Hands-on horticulture: student poinsettia sale

Seasonal celebration

For four months, students in CSU’s s fall floriculture practicum have nursed hundreds of poinsettias from tiny rooted cuttings into vivid holiday plants. The practicum is a course offered through the Department of Horticulture and Landscape Architecture within CSU’s College of Agricultural Sciences.

And after a semester of watchful greenhouse gardening, the horticulture students see their poinsettias as more than simple potted plants. The students view their poinsettias as the living embodiment of seasonal celebration.

1,800 plants, more than 15 poinsettia varieties

Students began sharing the results of their work during Colorado State University’s 19th poinsettia sale last week at the W.D. Holley Plant Environmental Research Center greenhouse on campus. The sale has been extended to run through this week or until all of the plants are sold

1,800 individual plants representing more than 15 poinsettia varieties

The poinsettia crop, raised by senior floriculture student manager, Mike Hazlet, and ten students in this semester’s floriculture practicum, encompasses nearly 1,800 individual plants representing more than 15 poinsettia varieties. Five of the students are on an exchange program from Brazil. The plants, with their color-saturated bracts, come in scarlet, pink and cream; some novelty varieties boast bracts that are speckled, variegated and marbled.

Valuable experience

“This is my first year organizing the students of practicum in the poinsettia fundraiser for PERC, and it has been a wonderful experience watching and helping these students apply what they have learned in their undergraduate careers in a practical setting,” said Hazlet. “They did a great job and stuck with it through to the end, and they received some valuable experience in the process, learning what it is like at an ornamental grow operation.”

The students who nurtured the enticing display admit they’re devoted to the plants.

Not only has it been wonderful to grow these poinsettias and watch the grow every day, but it also feels good knowing that these poinsettias will end up making someone’s day a little brighter,” said Kari-Lisa Boyer, one of the practicum students.

Hands-on horticulture skills

For years, the department has used its fall floriculture practicum to give students hands-on greenhouse and horticulture skills, said Steve Newman, floriculture professor and greenhouse crops Extension specialist. The class traditionally has focused on poinsettias and has culminated in a public plant sale.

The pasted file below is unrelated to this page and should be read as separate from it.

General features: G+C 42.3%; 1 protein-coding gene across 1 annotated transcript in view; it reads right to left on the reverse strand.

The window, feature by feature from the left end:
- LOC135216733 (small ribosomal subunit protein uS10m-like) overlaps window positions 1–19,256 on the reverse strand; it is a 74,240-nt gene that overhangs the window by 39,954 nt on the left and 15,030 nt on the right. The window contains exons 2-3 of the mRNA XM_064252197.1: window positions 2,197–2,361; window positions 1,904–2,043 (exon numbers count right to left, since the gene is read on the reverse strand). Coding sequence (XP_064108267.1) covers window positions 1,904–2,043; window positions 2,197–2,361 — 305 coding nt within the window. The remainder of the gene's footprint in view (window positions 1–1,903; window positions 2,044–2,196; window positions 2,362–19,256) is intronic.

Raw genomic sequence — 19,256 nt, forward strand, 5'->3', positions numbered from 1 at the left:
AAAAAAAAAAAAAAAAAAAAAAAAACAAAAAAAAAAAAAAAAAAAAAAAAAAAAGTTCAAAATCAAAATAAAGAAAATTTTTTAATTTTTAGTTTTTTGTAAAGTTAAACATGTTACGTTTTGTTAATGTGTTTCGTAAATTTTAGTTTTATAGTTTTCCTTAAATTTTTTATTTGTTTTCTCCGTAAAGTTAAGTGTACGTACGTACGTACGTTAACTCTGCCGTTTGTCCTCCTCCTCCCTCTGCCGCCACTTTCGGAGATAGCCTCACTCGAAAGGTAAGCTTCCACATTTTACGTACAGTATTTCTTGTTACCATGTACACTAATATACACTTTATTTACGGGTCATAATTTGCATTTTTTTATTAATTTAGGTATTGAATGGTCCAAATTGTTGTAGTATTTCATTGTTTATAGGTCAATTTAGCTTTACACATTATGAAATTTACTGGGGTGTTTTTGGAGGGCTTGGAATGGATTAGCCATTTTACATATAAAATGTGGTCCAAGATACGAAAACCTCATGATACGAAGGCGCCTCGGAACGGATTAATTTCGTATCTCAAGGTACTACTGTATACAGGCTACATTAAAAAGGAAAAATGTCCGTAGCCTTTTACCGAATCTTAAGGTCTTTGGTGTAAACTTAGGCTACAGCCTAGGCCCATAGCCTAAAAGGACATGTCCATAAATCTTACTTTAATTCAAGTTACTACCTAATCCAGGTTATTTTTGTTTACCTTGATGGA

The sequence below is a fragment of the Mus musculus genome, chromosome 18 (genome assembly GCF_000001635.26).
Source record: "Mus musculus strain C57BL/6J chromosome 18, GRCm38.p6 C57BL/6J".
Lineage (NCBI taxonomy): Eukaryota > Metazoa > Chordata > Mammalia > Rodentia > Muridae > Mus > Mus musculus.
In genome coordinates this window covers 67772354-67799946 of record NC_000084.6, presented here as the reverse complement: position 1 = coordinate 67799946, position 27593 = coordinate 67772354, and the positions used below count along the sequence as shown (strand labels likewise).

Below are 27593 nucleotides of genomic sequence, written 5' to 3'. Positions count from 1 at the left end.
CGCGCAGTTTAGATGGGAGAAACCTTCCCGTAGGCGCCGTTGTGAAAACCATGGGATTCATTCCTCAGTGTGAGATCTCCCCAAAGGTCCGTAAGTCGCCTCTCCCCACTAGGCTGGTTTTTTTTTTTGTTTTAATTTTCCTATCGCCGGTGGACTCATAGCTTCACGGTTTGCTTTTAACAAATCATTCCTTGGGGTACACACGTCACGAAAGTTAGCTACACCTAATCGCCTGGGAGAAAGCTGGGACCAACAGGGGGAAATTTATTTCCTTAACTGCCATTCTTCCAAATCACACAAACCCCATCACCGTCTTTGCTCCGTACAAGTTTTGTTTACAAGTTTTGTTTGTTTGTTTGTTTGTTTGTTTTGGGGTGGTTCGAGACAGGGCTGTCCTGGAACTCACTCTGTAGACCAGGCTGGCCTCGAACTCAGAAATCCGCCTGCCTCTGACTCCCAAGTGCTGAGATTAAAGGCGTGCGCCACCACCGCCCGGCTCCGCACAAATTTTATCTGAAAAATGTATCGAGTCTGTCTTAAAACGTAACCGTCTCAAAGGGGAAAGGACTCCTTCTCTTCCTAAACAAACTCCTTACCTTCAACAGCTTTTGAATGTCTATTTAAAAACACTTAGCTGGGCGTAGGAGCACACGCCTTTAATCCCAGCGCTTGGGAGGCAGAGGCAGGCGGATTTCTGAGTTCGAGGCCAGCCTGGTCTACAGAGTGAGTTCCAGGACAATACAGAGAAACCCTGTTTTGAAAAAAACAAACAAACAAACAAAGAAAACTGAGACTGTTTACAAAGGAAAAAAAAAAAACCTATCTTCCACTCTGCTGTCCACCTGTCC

During the semester, practicum students monitor the poinsettias for pests and disease. They fertilize, water, maintain the greenhouse – and, crucially, meet the need for complete darkness at night.

Poinsettias, as short-day plants, must have a full 12 hours of darkness as they mature in order to gain their characteristic saturated colors. That’s a big challenge in a greenhouse surrounded by street, residential and security lights. So every evening, horticulture students draw curtains of black plastic over greenhouse panels to protect their poinsettias from light pollution.

Sale details

  • Colorado State University’s 19th annual poinsettia sale is open to the public and will continue Dec. 8-12 (or until the plants are sold) from 9 a.m. to 5 p.m. daily.
  • Location: W. D. Holley Plant Environmental Research Center greenhouse, 630 W. Lake St.
  • Plants come in 6-inch pots and cost $10 each. There are a few 8-inch pots for $12 each.

Poinsettia facts

  • For care and handling information, refer to a CSU Extension fact sheet about poinsettias. It’s available online at the website.
  • The poinsettia is the most popular holiday plant sold in America; the plant is the focus of a $9-million wholesale industry in Colorado.
  • Poinsettias are native to Mexico and Central America.
  • The plants were part of Aztec rituals and, after the arrival of Franciscan missionaries, were incorporated into Christian traditions.
  • In 1825, Joel Roberts Poinsett, the first U.S. minister to Mexico, introduced the plant to the United States and gave Euphorbia pulcherrima its common name.